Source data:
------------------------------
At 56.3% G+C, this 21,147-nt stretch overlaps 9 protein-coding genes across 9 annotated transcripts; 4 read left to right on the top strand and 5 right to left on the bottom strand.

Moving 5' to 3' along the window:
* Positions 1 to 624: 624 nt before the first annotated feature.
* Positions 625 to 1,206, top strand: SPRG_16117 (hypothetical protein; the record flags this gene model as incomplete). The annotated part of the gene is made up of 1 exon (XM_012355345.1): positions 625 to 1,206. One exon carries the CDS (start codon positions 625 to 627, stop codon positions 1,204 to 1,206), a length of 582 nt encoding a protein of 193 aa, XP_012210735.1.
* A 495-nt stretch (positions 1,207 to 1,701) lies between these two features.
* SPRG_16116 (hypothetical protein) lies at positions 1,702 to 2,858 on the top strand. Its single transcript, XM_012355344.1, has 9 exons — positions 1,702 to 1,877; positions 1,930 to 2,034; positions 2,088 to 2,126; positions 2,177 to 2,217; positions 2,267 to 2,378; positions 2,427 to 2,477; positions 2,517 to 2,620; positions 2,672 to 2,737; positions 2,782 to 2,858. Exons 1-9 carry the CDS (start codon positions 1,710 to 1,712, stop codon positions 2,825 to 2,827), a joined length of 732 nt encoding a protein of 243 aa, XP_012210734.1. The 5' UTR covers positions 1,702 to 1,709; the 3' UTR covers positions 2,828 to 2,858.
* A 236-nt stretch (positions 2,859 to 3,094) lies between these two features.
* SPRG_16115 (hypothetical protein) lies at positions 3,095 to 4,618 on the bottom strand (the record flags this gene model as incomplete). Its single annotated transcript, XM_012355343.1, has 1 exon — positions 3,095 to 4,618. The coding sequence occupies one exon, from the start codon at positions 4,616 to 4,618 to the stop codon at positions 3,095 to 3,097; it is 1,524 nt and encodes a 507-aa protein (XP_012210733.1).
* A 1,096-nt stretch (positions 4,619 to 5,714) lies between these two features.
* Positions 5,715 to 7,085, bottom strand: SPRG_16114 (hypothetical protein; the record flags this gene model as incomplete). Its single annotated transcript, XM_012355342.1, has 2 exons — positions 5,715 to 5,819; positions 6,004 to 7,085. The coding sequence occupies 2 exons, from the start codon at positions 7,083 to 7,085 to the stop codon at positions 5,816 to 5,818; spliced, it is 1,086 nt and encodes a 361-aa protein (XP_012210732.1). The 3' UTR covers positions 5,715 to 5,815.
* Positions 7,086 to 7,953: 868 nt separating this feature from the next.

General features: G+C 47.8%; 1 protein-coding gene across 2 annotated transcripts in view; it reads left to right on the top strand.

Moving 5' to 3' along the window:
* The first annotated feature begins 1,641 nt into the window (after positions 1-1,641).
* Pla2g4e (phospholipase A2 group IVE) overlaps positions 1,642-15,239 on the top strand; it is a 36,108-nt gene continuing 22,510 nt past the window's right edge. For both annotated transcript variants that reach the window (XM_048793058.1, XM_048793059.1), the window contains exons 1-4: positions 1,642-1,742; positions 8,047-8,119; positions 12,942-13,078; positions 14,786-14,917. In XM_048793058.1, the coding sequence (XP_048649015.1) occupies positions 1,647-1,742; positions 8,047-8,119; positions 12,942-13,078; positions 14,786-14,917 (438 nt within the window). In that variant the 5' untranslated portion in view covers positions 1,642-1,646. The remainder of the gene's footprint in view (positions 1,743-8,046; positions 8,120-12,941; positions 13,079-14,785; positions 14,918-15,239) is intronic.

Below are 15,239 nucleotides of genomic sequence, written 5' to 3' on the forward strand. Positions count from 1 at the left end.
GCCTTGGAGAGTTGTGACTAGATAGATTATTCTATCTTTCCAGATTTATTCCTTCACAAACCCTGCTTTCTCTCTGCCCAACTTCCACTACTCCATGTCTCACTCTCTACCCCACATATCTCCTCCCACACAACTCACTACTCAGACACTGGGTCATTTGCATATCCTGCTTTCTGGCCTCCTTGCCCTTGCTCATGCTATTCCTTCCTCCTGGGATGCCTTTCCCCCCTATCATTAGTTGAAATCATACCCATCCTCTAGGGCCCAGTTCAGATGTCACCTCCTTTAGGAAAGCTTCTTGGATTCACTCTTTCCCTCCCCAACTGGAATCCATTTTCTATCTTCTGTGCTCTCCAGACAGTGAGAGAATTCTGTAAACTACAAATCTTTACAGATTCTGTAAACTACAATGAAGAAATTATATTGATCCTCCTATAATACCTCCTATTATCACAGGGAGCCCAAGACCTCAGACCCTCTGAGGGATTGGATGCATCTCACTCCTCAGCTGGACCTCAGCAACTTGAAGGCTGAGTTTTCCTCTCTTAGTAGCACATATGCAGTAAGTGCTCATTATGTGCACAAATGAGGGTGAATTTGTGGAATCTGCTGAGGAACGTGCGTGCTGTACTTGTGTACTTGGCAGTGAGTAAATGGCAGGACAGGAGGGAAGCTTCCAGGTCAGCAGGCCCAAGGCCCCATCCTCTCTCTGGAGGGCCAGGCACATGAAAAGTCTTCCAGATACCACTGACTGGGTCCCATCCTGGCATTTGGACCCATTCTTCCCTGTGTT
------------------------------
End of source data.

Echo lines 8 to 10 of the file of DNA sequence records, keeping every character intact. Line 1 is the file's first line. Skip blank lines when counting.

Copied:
* SPRG_16115 (hypothetical protein) lies at positions 3,095 to 4,618 on the bottom strand (the record flags this gene model as incomplete). Its single annotated transcript, XM_012355343.1, has 1 exon — positions 3,095 to 4,618. The coding sequence occupies one exon, from the start codon at positions 4,616 to 4,618 to the stop codon at positions 3,095 to 3,097; it is 1,524 nt and encodes a 507-aa protein (XP_012210733.1).
* A 1,096-nt stretch (positions 4,619 to 5,714) lies between these two features.
* Positions 5,715 to 7,085, bottom strand: SPRG_16114 (hypothetical protein; the record flags this gene model as incomplete). Its single annotated transcript, XM_012355342.1, has 2 exons — positions 5,715 to 5,819; positions 6,004 to 7,085. The coding sequence occupies 2 exons, from the start codon at positions 7,083 to 7,085 to the stop codon at positions 5,816 to 5,818; spliced, it is 1,086 nt and encodes a 361-aa protein (XP_012210732.1). The 3' UTR covers positions 5,715 to 5,815.